In any event, Robin’s heart was never in the King’s cause, especially not after that public shaming in Shropshire. A bad business. You destroy a man’s loyalty that way. I knew Prince Rupert well. He was a fine battle commander, as brave as they come, but impetuous. Didn’t always make the wisest decisions on or off the battlefield.
Robin’s grandfather may have played a part in forming his political persuasions, during those childhood years at Stoke. Coke was always strong and articulate for the Common Law. However it came about, the lad developed a conviction that the King had overplayed his authority and was bad for the country.
Any other changes you would have made in your own life if you could?
RH: I would have anticipated Katherine’s reactions and made her swear on a Bible to help all my sons love each other instead of creating a courtroom battle. I wish I could have prevented that lawsuit. Of course, Henry’s new stepfather was the one who set my son and heir against Robin. So unnecessary…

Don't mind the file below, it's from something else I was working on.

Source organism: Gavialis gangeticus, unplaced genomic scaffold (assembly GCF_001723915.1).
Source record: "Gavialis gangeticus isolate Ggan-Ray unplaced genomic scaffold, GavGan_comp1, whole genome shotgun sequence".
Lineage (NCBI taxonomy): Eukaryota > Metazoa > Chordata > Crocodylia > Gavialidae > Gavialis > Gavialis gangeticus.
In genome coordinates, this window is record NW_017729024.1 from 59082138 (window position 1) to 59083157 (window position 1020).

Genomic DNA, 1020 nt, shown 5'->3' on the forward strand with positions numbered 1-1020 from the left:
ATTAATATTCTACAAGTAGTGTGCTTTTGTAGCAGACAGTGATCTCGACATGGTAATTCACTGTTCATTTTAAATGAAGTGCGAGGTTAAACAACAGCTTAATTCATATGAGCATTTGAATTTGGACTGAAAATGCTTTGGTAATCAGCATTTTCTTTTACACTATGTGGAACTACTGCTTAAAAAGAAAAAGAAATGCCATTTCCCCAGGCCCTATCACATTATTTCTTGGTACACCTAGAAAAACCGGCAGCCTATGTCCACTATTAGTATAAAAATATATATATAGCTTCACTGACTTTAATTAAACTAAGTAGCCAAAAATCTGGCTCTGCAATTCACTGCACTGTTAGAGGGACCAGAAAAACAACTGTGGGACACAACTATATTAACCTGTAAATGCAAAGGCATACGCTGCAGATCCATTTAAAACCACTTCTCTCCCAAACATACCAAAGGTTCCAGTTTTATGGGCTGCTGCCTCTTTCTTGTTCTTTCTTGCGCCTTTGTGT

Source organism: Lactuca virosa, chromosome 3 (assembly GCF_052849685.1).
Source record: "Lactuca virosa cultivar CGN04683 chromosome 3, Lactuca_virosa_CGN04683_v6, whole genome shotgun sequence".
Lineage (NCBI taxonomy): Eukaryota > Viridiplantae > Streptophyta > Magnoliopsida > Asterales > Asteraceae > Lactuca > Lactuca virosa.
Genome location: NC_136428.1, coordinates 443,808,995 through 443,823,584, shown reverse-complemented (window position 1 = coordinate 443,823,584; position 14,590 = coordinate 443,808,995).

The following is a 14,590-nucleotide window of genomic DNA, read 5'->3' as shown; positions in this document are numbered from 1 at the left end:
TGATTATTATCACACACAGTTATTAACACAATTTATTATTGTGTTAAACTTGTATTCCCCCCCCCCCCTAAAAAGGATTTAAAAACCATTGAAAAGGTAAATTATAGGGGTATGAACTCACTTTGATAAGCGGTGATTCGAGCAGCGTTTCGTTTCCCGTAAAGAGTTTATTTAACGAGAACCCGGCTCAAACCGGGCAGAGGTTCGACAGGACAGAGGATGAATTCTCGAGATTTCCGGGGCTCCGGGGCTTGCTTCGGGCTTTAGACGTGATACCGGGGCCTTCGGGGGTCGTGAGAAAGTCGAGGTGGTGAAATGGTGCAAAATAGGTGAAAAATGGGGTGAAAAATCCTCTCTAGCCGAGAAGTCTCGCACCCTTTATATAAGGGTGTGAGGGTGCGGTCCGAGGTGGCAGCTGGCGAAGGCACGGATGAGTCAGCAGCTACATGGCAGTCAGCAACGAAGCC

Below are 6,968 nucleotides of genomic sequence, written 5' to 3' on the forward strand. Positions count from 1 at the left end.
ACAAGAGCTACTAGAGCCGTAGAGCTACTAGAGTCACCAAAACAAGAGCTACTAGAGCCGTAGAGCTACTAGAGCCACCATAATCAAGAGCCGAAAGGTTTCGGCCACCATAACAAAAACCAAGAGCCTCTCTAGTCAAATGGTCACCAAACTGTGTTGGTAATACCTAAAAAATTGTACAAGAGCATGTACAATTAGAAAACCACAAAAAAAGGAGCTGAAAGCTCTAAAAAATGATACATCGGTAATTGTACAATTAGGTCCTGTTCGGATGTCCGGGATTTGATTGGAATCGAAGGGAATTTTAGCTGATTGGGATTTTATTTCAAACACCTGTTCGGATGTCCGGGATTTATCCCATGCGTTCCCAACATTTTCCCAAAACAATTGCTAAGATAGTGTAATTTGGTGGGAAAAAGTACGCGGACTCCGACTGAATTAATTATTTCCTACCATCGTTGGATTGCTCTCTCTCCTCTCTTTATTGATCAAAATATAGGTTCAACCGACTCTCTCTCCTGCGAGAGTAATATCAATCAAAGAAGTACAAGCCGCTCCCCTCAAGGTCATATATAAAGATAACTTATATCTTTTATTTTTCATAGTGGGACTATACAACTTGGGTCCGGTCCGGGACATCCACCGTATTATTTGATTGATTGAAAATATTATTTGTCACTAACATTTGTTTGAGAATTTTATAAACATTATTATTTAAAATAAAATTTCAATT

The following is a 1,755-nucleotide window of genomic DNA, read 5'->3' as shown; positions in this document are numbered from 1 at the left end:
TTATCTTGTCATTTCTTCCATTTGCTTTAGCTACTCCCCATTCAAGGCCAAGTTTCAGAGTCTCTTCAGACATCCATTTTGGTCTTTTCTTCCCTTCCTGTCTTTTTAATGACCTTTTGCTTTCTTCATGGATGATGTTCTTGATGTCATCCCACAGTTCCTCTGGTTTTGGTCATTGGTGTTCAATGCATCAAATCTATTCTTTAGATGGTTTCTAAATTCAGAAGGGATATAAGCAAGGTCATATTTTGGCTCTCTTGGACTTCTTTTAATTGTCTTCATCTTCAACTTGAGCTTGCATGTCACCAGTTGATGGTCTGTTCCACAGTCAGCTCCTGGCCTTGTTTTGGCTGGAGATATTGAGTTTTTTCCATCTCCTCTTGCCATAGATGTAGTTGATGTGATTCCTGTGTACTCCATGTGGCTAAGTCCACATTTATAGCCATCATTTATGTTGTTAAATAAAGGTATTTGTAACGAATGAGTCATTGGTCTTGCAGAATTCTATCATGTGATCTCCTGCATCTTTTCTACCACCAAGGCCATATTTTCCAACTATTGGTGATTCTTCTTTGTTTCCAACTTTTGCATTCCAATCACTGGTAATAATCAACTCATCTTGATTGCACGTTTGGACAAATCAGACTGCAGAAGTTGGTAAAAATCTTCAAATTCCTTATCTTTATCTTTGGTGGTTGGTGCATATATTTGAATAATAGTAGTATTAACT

What else would I have changed? Perhaps nothing at all. I’m not the type to lead crusades. More of a follower, until someone like Laud really gets my back up. When you have so many flamboyant older brothers and sisters, it’s usually easier just to go with the flow…
Frances was the one who brought meaning and direction to my world. My time in the sun was during those years when she was with me. We were so often separated but striving to be together was always what drove me on.
Those eight years after Frances had gone? I can sum it all up by saying that I survived and did my duty as best I could through difficult times. I’m glad I did not have to stay around any longer, to watch that dreadful fellow Cromwell set himself up as His Highness.
He’d have made himself King, you know, if he’d thought the country would stomach it. What a farce. No wonder so many Parliamentarians were left wondering why they had ever taken arms against us.
Thank you so much for your time, Sir Robert. We hope you are reunited with your love and resting in peace!